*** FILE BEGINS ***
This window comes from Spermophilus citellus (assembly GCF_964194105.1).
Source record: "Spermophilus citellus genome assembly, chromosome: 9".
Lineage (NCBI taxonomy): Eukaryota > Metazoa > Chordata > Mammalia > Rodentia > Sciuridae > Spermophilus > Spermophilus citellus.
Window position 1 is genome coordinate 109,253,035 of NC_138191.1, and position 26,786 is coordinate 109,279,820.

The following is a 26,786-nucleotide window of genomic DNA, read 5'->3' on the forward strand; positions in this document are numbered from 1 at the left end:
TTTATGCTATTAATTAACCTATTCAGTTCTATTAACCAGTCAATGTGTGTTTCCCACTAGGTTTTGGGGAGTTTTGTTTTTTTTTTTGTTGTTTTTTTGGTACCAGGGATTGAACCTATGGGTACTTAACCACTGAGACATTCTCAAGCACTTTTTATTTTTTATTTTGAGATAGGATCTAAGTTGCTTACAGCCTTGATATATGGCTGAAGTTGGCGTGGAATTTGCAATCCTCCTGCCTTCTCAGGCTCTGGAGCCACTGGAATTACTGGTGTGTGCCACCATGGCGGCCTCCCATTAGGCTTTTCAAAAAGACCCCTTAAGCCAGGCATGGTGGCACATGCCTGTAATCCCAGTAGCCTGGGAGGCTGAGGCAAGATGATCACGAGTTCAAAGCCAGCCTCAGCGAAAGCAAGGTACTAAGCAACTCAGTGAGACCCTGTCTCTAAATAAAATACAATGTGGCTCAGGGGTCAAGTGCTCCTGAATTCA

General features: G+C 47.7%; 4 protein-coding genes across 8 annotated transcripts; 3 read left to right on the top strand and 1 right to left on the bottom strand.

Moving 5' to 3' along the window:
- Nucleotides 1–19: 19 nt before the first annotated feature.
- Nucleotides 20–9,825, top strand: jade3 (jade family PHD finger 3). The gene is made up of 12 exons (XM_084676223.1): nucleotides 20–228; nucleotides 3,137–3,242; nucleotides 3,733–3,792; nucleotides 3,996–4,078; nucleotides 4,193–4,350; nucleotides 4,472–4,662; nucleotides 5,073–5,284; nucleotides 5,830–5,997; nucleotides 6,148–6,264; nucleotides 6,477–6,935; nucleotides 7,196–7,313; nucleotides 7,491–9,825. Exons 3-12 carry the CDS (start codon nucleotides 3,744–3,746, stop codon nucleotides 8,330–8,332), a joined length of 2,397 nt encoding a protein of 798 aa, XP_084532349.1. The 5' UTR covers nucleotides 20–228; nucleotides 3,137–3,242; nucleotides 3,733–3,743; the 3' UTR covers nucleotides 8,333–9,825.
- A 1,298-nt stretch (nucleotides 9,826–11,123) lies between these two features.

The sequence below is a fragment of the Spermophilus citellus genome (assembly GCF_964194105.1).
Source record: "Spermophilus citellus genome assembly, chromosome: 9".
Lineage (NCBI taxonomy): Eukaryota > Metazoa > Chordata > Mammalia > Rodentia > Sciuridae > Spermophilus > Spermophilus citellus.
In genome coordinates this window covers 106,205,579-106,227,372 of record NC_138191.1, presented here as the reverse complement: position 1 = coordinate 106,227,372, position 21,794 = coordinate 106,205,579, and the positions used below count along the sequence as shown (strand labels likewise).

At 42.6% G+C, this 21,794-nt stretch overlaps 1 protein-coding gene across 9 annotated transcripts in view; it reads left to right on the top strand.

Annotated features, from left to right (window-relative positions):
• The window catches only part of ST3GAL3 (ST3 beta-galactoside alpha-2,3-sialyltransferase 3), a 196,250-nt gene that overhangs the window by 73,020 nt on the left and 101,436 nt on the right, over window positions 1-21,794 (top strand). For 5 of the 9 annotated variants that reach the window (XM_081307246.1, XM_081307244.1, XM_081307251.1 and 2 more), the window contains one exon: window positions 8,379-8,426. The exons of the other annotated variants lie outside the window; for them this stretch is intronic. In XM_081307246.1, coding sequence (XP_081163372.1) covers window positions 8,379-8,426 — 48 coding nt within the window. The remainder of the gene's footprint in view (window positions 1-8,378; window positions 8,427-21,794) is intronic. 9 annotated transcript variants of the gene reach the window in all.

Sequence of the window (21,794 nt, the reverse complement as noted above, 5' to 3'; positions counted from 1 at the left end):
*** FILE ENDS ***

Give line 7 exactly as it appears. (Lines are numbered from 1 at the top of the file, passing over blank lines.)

General features: G+C 47.7%; 4 protein-coding genes across 8 annotated transcripts; 3 read left to right on the top strand and 1 right to left on the bottom strand.